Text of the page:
Three advanced robots making sci-fi technology a reality
Androids, mechs and robots are prominently featured throughout science fiction and these machines are often hyper-advanced.
Thus, it is common belief that we are still decades away from creating robots even remotely as complex as those presented in sci-fi.
Yet, super robots are real and they aren’t the stumbling messes you expect.
Here are three advanced robots making sci-fi technology a reality
Asimo is the culmination of two decades of robotics research by Honda engineers.
It can run and walk on uneven slopes and surfaces, climb stairs and grasp objects.
Asimo comes complete with an onboard AI, allowing it to comprehend and respond to simple voice commands.
One of Asimo’s most advanced features is its ability to recognise different faces.
Asimo can also map out its environment to avoid obstacles.
Asimo is still in development as Honda continues to expand on its skill set.
The end goal is for Asimo to serve as a utility droid, performing tasks that are considered too dangerous for humans.
Kuratas is a large rideable mech built by Suidobashi Heavy Industry.
The vehicle weighs approximately 4,500 kgs and is an asstounding 4 metres high.
This robot can be crewed by one person, the operator sitting within the body of the mech with the control interface in front of them.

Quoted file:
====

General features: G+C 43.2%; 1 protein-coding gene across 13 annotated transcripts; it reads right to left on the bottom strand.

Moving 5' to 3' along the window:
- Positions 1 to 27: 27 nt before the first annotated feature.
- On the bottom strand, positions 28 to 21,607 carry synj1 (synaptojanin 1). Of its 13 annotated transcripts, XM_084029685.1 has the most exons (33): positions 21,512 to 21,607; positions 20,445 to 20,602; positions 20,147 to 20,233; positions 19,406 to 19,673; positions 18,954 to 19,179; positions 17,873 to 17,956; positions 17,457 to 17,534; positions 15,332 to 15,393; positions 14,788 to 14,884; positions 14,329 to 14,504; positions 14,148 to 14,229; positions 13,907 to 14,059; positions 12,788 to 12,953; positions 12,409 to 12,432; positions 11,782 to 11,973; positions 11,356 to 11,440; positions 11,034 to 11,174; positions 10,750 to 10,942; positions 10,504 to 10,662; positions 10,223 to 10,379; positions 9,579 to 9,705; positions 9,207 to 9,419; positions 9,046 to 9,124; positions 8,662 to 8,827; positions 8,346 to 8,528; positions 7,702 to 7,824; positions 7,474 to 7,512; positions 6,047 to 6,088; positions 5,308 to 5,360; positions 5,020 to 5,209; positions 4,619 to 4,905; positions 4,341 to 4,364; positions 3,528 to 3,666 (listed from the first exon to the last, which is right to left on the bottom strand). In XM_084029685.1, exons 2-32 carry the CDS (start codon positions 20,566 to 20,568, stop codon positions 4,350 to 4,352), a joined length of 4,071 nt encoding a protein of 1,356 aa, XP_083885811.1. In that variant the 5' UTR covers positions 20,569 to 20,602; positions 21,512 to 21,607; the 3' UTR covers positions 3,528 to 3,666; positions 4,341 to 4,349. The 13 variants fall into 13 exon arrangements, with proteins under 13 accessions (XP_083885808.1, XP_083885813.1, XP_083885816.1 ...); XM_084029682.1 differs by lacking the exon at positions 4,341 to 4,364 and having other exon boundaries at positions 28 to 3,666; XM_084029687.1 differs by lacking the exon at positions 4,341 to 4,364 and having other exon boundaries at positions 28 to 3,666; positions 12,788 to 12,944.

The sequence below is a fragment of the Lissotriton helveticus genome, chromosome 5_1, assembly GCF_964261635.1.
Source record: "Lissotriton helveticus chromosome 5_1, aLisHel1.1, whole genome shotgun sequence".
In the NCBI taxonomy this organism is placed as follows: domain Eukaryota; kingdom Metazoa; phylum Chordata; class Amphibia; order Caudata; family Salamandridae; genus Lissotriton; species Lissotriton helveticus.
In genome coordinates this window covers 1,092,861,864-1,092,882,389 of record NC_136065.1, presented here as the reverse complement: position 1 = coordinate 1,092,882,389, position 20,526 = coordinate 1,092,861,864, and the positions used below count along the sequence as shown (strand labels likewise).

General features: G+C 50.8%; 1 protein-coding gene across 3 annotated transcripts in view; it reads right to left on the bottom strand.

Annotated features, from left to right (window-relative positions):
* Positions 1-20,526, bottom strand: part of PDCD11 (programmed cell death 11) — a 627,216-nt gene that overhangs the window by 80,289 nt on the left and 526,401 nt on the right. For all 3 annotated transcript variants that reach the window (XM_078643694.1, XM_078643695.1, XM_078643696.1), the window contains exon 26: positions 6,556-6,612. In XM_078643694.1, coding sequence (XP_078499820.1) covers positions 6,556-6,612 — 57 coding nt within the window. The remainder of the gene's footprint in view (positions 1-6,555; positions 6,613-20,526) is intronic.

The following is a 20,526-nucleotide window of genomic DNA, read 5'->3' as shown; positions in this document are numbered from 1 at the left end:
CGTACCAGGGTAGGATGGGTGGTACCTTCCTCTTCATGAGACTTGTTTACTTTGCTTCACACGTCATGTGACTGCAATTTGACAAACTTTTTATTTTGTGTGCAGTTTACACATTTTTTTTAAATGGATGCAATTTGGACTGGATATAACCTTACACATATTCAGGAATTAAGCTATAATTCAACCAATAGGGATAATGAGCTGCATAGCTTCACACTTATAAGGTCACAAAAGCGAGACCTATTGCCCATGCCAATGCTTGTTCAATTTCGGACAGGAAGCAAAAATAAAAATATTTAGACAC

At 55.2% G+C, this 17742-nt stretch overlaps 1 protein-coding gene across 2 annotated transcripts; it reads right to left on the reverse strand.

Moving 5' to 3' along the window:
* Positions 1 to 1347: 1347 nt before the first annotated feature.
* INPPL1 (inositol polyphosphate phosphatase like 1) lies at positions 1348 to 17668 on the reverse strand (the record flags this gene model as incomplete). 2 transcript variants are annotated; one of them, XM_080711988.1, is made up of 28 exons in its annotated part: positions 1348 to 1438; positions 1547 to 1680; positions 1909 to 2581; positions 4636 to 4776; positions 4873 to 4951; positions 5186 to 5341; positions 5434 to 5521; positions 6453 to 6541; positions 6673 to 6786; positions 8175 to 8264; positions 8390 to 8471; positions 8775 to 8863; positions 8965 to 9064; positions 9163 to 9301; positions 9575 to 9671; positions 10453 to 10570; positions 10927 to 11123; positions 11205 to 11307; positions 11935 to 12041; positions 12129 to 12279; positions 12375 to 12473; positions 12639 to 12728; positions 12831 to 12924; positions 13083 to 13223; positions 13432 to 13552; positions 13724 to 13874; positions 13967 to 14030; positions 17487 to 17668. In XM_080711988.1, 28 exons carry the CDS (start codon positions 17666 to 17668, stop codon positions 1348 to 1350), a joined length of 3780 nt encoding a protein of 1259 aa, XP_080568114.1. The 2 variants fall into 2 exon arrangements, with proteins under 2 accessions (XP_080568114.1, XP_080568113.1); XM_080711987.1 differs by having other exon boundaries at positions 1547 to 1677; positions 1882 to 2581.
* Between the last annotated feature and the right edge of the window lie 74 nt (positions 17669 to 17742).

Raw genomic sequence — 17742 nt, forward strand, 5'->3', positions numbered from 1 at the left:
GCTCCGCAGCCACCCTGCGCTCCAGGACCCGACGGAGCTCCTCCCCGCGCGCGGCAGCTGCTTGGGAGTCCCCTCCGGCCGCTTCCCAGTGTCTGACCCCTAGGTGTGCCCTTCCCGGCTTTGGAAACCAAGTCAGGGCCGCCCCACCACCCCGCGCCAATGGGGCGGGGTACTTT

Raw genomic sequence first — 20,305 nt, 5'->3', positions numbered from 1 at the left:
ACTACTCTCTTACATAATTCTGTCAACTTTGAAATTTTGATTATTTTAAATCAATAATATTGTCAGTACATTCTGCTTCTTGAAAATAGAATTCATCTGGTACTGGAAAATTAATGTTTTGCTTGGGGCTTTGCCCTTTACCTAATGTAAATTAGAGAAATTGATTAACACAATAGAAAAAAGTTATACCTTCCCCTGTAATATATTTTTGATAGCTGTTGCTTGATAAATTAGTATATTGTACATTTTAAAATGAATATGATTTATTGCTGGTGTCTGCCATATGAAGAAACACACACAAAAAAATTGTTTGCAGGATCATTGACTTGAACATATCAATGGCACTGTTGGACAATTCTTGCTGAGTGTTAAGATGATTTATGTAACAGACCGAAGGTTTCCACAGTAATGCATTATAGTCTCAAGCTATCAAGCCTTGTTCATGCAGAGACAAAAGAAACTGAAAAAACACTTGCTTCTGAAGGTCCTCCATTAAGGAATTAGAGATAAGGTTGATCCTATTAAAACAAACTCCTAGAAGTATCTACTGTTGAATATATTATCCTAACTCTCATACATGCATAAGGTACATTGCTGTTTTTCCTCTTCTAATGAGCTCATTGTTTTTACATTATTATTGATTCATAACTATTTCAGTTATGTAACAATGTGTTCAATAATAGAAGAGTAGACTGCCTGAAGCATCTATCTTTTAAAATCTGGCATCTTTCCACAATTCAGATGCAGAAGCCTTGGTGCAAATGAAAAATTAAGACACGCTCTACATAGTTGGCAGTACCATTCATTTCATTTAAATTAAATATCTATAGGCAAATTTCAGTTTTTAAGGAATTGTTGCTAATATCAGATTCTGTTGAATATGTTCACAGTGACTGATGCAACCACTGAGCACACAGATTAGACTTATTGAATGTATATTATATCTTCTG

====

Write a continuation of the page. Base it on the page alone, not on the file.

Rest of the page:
Kuratas can also be remotely controlled via an app.
Kuratas has a top speed of 10 kms and can easily traverse difficult terrain.
The mech also features three non-lethal weapon systems, including twin gatling guns that can fire 6,000 BB bullets a minute.
Kuratas prototype can be purchased from Amazon for a mere US$1.3 million.
Atlas is the latest in a line of advanced humanoid robots created by Boston Dynamics.
Atlas is designed to balance while moving across nearly any surface, while simultaneously performing tasks.
This robot can open doors, climb stairs and carry boxes that weigh up to 11 kgs.
Atlas can rebalance almost instantaneously when it's knocked off balance.
This robot will also relentlessly track its payload if it is prematurely removed from its grasp.
The current version of Atlas is designed to operate and complete tasks in warehouses, with future designs aimed at making Atlas a fire fighting assistant.